Artwork by Charlie Mackesy





Juniors: Charlie Changes into a Chicken
by Sam Copeland
This is an extremely funny and extremely silly story about a boy who turns into all kinds of animals (except a chicken) when he feels worried.  It is charmingly illustrated by Sarah Horne and despite the slapstick style, it also contains a heartfelt message about coping with anxiety.







Pre-prep: Ruby’s Worry
by Tom Percival

For pre-prep readers I would recommend Ruby’s Worry, a lovely story that communicates the value of talking about your feelings.






The Dragon Machine
by Helen Ward & Wayne Anderson

Once George has seen his first dragon, he begins to notice them everywhere, and he realises that the dragons need to go home before they are captured.  He invents a magnificent mechanical flying machine, to lead the dragons back to the wilderness where they belong. The Dragon Machine is a beautifully illustrated adventure with plenty of entertaining moments and a wealth of little dragons waiting to be discovered on each page.





Aru Shah and the End of Time
by Roshani Chokshi 

When 12 year old Aru Shah lights an ancient lamp for a dare, she unleashes the Sleeper and sets in motion a chain of events that could destroy the world. Together with her new friend Mini and a disgruntled pigeon called Boo, Aru must search for the Pandava brothers and find a way to stop the Sleeper from waking the God of Destruction. A funny, fast-paced adventure story based on Hindu mythology, perfect for fans of Rick Riordan.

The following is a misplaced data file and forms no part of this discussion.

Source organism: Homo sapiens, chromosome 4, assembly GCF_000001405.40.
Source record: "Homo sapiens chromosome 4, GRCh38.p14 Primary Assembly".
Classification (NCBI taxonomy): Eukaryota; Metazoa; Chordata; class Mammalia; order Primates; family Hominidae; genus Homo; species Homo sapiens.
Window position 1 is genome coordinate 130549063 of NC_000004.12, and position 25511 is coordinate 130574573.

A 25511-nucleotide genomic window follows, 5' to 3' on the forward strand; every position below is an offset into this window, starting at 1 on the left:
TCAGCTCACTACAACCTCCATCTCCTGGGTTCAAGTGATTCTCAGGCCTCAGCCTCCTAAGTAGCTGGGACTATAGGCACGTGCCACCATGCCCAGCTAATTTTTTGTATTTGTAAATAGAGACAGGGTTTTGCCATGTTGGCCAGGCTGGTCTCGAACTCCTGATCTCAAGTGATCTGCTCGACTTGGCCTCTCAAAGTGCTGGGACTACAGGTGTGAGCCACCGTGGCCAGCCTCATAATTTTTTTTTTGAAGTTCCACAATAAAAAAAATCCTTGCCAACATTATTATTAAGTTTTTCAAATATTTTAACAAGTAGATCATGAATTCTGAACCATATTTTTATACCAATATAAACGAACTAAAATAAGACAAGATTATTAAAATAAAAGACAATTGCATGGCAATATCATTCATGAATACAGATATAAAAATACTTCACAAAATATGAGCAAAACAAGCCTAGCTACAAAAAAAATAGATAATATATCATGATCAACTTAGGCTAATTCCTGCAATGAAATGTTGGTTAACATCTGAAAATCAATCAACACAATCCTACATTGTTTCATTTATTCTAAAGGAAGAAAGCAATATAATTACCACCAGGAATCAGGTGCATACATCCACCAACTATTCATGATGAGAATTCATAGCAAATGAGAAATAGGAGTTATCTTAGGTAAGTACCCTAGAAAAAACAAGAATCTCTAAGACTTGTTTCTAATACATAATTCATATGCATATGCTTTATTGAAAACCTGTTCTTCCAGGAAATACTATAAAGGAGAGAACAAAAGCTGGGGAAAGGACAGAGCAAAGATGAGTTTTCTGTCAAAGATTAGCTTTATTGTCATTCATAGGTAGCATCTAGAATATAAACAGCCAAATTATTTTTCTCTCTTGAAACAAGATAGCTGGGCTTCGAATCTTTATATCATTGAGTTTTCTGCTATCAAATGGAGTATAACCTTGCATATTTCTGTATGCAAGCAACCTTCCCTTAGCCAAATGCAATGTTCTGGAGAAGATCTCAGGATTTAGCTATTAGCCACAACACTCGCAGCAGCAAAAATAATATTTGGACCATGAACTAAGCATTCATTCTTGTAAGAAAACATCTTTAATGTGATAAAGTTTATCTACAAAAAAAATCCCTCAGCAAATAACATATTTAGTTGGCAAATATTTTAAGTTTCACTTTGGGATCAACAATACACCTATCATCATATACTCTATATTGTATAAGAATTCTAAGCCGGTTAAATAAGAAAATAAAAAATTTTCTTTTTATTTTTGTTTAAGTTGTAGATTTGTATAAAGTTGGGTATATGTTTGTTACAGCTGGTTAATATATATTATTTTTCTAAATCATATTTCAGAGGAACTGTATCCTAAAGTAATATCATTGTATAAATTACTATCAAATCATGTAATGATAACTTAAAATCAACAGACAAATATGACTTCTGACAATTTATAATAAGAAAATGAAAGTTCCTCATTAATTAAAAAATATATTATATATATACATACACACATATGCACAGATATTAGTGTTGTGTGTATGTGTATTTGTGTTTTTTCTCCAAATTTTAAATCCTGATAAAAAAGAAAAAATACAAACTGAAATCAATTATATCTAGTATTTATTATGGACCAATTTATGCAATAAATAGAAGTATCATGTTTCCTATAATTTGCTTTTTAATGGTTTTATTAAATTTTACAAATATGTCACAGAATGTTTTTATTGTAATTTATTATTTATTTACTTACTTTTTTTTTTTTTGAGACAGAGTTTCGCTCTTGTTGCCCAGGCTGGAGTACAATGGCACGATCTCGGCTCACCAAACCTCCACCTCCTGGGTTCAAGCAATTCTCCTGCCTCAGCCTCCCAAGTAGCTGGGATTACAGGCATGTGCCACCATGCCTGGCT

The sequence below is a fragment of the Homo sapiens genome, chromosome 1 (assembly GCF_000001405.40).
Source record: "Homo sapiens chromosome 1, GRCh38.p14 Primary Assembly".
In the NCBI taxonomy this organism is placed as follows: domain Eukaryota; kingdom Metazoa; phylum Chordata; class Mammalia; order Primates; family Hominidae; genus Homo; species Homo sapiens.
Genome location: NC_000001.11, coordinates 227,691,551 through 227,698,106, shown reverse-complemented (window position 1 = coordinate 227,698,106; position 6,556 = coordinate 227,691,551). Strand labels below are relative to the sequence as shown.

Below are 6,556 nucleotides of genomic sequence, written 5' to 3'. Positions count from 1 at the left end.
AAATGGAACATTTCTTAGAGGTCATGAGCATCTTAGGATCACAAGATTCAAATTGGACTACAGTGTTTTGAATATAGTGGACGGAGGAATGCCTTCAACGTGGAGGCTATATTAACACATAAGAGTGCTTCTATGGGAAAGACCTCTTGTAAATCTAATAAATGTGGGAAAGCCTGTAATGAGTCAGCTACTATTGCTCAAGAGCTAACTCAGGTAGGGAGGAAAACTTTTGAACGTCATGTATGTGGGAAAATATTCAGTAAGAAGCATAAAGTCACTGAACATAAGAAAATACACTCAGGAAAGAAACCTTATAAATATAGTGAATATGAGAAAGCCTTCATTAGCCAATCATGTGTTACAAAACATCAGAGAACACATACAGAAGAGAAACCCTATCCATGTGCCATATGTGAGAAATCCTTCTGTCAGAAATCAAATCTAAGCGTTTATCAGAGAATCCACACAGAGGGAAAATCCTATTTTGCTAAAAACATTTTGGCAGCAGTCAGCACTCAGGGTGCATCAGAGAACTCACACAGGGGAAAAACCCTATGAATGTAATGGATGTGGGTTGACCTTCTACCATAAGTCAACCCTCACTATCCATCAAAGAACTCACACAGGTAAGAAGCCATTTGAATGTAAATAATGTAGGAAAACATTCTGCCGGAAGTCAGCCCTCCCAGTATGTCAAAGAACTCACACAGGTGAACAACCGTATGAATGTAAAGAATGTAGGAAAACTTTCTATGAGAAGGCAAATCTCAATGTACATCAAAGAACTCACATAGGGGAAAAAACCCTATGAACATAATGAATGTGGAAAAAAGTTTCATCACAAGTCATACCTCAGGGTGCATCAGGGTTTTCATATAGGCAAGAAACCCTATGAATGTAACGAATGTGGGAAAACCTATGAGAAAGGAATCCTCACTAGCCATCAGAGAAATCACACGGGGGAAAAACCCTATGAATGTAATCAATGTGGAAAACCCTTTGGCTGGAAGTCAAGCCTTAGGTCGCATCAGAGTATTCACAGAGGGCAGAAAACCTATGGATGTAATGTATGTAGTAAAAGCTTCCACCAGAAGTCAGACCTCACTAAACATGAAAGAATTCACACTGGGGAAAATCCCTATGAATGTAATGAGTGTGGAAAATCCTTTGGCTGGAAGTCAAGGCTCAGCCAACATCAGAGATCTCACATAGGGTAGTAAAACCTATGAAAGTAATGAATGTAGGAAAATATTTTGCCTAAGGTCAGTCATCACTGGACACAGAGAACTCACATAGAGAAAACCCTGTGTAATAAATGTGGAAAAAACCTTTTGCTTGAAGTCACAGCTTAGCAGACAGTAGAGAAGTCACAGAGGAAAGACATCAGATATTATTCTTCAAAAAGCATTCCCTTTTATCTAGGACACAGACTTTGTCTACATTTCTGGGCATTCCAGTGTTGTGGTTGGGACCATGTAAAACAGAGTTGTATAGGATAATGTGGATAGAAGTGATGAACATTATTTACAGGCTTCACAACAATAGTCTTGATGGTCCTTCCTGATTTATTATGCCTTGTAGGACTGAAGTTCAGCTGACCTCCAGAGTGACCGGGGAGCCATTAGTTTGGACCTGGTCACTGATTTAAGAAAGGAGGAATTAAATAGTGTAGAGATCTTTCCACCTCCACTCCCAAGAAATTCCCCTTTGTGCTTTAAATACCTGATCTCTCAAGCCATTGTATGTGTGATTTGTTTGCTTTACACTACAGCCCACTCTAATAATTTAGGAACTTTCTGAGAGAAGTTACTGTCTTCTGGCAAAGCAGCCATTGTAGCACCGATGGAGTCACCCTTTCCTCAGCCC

Agents of the Wild:
Operation Honeyhunt

by Jennifer Bell & Alice Lickens 

Agnes Gamble is a wildlife whizzkid who is recruited to be a field agent by a top secret organization called SPEARS – The Society for the Protection of Endangered and Awesomely Rare Species. Her first assignment is an expedition to the Atlantic Forest in South America to rescue a rare bee. Operation Honeyhunt brilliantly combines a funny, fast-paced story with a wealth of fascinating facts about animals and an important message about conservation.





Planet Stan
by Elaine Wickson 

5 year old Fred is devastated when he finds out that the T-Rex skeleton, Rory, is being removed from the local museum to make way for a new environmental awareness exhibit and his eleven year old brother, Stan, is drafted in to help save Rory. This hilarious and heartfelt story is told through various pie charts, bar graphs and other diagrams and is perfect for fans of Tom Gates and The Wimpy Kid.






by Vashti Hardy

Prue Haywood takes her brother’s name in order to become an apprentice of the Ghost Guild of Medlock, where she will learn how to bring machines to life by harnessing ghosts. WildSpark is a thrilling, sci-fi adventure set in an innovative world of ghosts and robots, with an inspiring theme of girls in STEM.







Our Castle by the Sea
by Lucy Strange

Twelve year old Petra lives in a lighthouse on the south coast of England but when war breaks out her mother is accused of being of spy and her family is torn apart. Petra must learn to be brave and try to clear her mother’s name. An atmospheric story of mystery, intrigue and resilience, set during World War II.







The Girl Who Speaks Bear
by Sophie Anderson